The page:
If I was modifying the zip stove for efficiency. I would put back the double wall, drill holes around the top of the inner wall, (so that at least half the air came out that way) to let preheated secondary air out above the fuel and raise the pot 75mm with a bigger pot stand. I would use a windshield around all that in any wind at all.
I would predict that would be efficient, and relatively smokeless, but it might not win on speed of boil.

Bill Reynolds
(billreyn1) - M

Locale: North East Georgia Mountains
Has anyone tried this stove? on 02/15/2008 09:25:38 MST Print View

I have seen these on Ebay and they look pretty interesting. I wonder if anyone has experience with it? http://cgi.ebay.com/Wood-Backpacking-Hiking-Camp-Alcohol-Stove-Stoves_W0QQitemZ270210955480QQihZ017QQcategoryZ87136QQssPageNameZWDVWQQrdZ1QQcmdZViewItem

Andrew Wilson
(andreww) - MLife

Locale: Vosges
passive downdraught gassifier woodstoves are not possible on 02/15/2008 09:28:50 MST Print View

You are all correct that these are not downdraft stoves. But you are incorrect that they are not gassifiers, and that they are some kind of urban legend. Whether the technology is best put to use for backpacking is another question.

Technically the Bushbuddy and its kin are inverted-downdraft-gassifiers. Gassification happens when you force air downward through a hopper toward a burn chamber. When the combustible material gets close to the combustion, it begins to smolder, i.e. gassify. What the forced air does is force this smoke downward and through the hot coals.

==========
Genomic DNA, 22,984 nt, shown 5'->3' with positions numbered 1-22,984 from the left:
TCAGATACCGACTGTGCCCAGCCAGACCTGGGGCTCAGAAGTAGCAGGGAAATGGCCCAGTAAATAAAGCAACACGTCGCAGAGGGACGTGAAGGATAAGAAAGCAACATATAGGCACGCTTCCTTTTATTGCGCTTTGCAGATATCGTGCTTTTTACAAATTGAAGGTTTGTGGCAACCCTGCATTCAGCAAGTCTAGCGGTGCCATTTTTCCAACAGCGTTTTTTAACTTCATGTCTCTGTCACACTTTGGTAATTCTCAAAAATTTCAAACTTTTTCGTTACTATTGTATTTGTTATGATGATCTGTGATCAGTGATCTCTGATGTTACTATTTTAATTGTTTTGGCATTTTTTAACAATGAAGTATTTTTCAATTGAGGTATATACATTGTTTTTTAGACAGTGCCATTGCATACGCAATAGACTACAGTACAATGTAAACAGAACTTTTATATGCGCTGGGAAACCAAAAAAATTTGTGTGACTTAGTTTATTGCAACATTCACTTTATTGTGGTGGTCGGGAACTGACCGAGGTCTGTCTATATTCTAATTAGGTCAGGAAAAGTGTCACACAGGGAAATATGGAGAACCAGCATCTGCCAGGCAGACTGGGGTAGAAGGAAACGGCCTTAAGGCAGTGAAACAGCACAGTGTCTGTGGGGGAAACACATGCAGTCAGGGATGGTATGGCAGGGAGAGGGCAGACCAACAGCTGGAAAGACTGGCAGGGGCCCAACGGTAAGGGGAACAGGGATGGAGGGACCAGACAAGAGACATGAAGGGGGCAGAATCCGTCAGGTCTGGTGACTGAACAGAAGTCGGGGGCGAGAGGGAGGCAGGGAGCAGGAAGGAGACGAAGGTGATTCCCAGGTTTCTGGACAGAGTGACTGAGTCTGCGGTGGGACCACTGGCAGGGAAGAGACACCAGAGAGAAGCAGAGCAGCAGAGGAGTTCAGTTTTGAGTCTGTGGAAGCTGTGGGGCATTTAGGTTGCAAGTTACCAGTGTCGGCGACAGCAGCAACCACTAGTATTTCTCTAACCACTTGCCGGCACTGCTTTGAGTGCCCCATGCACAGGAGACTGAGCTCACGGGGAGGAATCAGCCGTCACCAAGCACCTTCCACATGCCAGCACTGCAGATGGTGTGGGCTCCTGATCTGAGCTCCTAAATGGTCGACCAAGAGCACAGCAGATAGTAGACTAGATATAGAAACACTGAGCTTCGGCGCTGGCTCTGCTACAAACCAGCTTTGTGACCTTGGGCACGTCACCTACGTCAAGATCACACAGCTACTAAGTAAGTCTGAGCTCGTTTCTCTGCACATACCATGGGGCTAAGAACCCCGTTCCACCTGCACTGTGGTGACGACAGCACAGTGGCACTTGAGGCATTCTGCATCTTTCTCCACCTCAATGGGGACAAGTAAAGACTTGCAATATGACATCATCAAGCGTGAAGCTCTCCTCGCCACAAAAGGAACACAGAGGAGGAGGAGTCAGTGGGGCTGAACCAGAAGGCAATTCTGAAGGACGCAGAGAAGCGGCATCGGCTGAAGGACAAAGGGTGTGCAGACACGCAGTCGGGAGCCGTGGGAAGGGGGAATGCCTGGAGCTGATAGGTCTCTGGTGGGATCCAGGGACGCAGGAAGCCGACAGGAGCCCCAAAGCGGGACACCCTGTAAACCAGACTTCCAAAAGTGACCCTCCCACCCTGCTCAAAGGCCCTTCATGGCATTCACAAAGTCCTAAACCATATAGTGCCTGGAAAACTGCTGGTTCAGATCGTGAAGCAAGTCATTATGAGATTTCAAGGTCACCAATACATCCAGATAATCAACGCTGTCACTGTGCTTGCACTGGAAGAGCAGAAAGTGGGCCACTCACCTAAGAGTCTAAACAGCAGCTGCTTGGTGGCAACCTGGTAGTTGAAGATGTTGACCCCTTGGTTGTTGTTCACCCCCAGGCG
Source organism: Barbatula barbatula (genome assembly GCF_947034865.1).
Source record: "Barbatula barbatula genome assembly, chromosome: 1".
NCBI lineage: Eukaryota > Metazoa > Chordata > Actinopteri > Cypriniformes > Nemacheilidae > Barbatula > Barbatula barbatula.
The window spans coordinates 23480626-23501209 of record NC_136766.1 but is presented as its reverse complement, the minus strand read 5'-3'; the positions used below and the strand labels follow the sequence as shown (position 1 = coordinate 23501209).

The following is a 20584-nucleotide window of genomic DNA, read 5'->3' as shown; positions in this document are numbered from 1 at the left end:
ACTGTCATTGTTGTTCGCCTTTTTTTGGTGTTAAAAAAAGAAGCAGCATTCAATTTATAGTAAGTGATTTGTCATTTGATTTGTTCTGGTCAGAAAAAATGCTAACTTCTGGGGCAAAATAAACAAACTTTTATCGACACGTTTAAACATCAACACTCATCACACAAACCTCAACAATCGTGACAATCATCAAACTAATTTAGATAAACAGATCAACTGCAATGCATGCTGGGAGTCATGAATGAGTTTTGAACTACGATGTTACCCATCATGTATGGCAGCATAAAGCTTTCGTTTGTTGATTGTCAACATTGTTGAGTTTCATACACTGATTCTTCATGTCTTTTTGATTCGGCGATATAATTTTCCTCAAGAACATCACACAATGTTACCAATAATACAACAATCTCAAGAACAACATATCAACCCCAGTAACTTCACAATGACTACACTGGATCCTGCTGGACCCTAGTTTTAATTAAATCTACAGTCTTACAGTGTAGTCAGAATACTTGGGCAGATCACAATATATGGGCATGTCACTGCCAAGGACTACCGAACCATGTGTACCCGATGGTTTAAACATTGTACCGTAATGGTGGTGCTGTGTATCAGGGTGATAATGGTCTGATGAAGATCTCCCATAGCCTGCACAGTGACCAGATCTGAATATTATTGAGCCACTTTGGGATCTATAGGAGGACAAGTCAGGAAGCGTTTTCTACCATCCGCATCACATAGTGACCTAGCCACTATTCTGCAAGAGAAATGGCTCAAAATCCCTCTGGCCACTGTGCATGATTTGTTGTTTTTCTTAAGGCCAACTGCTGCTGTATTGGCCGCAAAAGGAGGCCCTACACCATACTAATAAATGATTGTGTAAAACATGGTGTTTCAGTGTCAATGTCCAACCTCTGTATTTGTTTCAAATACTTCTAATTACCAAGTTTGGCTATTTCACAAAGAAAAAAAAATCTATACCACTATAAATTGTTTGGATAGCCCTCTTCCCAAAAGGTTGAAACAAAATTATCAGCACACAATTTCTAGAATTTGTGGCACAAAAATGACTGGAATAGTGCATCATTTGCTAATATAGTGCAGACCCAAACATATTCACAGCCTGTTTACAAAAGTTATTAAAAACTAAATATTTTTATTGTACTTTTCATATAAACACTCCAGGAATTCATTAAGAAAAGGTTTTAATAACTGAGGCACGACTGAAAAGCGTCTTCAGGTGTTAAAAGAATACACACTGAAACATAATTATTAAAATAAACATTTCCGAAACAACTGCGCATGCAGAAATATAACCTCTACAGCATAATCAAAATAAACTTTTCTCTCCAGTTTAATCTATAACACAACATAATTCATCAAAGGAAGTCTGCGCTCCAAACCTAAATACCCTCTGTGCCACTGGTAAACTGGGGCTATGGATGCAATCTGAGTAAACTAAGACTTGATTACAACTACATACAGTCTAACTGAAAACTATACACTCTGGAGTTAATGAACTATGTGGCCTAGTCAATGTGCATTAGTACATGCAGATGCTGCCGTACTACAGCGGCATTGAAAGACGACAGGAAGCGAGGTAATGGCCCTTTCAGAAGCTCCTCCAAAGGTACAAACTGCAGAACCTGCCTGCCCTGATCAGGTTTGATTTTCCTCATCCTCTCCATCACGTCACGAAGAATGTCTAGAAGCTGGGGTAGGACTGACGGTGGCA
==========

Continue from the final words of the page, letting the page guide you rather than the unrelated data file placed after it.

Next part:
see http://www.alternativefuelboilers.com/gasification_video.wmv
for a demonstration of how it works in a home heater.

Since this smoldering uses up the available oxygen as CO and H2 (et al.) are produced, more 0^2 must be introduced in order for the gases ignite. The ignition of these gases is secondary combustion.

That is what we are seeing as the flames exit the top holes of the Bushbuddy. Plug those upper holes and you would have a smudge pot. Contrary to what appears to be the popular wisdom, it is not the preheating of the secondary air that is most important (though it is not insignificant); it is the draft of fresh oxygen.

Inverted down-draft gassifiers are also known as top-lit-updraft-gassifiers, and have quite a following among third-world development workers, with improvements in efficiency over an open fire by three to four times. See the discussions at http://www.repp.org/discussiongroups/resources/stoves/
These tinkerers are not just interested in efficiency, but in smoke and the other dangerous chemicals given off by non-complete combustion (ever gotten a headache from wood smoke? That's carbon-monoxide poisoning.)

see also http://www.woodgas.com/

Another thing that is missed is that true "top-lit-updraft-gassifiers" must be lit from the top, like Garlington describes. The Bushbuddy can be a pure t-lud stove if it is treated like one, but it is typically a kind of hybrid which works on the same principles. If anyone fiddles around, they will find that the _cleanest_ burn overall will result from starting the fire with some alcohol soaked pieces of wood on top.

Perhaps the most important thing the tlud burners do is regulate primary and secondary air supply; hence regulating primary and secondary combustion. I found the Garlington burner most unsatisfactory. I know now that it is because there was too much primary air feeding the "smolder" stage, and not enough secondary air feeding the "combustion" stage. The Bushbuddy has this carefully regulated---at about four times more secondary air than primary air (measure the intake below the ash pan, which is very hard to see, and compare it to the combined diameter of the upper burn chamber holes). This keeps the smoldering happening at a good enough clip to boil our water, but not so fast as to provide more smoke than the oxygen in the secondary air can combust. Hence the "clean as a candle."